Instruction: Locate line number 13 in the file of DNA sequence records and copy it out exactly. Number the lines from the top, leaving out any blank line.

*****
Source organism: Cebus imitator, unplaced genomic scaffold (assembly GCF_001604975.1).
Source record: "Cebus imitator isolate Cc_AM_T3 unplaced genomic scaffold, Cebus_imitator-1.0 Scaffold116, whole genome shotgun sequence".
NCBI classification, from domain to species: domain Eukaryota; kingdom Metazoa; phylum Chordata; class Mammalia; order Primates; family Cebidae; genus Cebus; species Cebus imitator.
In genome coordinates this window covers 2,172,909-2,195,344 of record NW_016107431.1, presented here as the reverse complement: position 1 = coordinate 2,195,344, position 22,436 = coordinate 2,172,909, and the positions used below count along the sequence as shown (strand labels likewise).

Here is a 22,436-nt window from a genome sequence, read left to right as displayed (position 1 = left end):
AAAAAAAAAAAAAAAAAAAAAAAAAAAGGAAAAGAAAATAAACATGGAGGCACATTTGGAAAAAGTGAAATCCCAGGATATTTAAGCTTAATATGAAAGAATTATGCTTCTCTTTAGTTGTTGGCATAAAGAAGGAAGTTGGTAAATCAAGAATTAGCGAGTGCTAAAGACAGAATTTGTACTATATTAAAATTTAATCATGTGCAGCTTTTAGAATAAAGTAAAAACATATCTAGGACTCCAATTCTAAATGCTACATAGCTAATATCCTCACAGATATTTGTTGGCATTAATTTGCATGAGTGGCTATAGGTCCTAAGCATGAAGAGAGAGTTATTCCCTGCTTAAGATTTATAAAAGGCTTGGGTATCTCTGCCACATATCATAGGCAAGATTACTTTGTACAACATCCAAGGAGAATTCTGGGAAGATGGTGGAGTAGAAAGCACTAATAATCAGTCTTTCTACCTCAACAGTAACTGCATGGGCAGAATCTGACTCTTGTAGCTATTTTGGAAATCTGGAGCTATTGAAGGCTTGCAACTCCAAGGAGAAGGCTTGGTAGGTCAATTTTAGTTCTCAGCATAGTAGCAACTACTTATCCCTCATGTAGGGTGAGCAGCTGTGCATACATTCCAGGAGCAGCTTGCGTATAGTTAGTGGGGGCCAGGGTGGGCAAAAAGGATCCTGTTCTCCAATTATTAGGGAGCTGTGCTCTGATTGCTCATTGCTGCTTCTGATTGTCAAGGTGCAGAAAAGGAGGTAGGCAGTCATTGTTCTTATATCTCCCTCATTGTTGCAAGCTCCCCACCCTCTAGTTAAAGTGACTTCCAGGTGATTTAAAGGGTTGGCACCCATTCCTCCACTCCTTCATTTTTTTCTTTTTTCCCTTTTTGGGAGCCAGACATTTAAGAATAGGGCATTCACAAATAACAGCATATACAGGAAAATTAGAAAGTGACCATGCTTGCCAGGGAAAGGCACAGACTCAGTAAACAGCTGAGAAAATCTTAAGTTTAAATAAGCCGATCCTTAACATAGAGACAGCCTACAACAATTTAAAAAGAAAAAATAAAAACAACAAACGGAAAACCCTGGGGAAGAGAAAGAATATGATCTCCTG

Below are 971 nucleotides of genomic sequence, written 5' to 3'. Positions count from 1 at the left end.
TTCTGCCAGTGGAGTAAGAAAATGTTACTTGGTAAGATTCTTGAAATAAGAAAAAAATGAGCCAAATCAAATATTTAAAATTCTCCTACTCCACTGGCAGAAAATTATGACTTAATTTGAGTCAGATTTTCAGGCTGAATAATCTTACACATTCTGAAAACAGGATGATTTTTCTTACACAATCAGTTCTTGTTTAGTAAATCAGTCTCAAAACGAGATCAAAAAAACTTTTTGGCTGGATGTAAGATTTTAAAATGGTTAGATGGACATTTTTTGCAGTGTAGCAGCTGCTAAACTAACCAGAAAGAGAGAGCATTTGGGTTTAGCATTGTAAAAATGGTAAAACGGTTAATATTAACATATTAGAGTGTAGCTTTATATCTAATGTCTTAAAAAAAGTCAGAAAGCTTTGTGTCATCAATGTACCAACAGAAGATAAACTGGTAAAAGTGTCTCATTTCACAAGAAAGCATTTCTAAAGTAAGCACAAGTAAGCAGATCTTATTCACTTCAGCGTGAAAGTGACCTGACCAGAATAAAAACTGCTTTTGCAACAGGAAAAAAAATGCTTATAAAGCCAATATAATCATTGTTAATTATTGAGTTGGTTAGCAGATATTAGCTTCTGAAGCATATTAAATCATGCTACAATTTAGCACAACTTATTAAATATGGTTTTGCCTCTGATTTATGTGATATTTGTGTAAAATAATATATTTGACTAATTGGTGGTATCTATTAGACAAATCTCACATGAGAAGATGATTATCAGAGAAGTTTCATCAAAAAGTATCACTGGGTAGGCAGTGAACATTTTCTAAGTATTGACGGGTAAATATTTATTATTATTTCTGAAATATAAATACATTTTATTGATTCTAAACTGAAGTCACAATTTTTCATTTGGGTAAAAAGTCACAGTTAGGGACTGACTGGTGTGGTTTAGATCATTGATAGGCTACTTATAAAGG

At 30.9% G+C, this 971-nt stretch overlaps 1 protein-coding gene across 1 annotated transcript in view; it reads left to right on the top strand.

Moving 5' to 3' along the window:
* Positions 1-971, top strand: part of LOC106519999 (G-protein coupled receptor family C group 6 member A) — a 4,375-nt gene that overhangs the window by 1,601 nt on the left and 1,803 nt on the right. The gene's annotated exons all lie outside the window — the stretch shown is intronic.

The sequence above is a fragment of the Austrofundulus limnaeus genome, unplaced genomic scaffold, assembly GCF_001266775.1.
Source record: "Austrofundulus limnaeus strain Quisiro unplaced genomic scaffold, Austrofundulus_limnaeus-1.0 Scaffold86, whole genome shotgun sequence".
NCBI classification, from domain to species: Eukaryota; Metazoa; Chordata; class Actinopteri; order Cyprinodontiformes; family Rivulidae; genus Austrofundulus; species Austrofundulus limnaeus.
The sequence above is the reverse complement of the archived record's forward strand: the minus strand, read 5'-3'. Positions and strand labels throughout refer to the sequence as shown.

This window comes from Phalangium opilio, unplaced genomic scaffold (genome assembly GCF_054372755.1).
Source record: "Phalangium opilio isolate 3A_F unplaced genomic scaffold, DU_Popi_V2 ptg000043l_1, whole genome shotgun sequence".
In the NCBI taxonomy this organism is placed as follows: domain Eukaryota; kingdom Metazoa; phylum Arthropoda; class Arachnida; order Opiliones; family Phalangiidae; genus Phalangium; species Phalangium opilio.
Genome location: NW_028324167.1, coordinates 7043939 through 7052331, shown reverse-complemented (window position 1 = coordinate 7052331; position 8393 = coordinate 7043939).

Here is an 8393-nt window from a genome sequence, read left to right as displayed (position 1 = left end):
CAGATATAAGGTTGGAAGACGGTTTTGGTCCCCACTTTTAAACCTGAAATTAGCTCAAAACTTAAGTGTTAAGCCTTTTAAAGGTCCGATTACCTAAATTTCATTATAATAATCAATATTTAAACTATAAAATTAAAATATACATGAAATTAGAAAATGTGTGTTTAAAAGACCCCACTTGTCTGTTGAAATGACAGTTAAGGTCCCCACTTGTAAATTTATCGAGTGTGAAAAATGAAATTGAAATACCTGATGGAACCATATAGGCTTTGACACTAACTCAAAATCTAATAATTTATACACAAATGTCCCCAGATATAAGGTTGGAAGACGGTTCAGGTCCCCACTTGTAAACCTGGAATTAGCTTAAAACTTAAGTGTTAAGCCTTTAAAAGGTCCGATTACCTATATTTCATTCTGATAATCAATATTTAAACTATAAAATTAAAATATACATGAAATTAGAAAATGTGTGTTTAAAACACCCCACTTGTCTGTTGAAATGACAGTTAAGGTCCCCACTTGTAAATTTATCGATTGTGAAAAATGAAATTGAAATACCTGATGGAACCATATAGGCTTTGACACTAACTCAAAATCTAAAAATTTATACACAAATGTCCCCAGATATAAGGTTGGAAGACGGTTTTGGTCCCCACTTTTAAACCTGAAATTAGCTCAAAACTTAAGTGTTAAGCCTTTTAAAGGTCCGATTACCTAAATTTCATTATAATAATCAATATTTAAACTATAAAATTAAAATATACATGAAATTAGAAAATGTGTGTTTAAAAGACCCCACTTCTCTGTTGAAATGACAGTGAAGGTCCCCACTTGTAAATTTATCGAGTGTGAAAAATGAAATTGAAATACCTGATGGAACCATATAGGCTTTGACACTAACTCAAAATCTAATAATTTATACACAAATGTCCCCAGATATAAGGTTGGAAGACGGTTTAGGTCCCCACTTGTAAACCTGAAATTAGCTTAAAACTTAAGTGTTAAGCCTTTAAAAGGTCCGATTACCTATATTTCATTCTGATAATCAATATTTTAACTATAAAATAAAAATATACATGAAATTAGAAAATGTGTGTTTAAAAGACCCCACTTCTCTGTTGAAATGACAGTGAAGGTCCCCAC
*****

Source record: "Austrofundulus limnaeus strain Quisiro unplaced genomic scaffold, Austrofundulus_limnaeus-1.0 Scaffold86, whole genome shotgun sequence".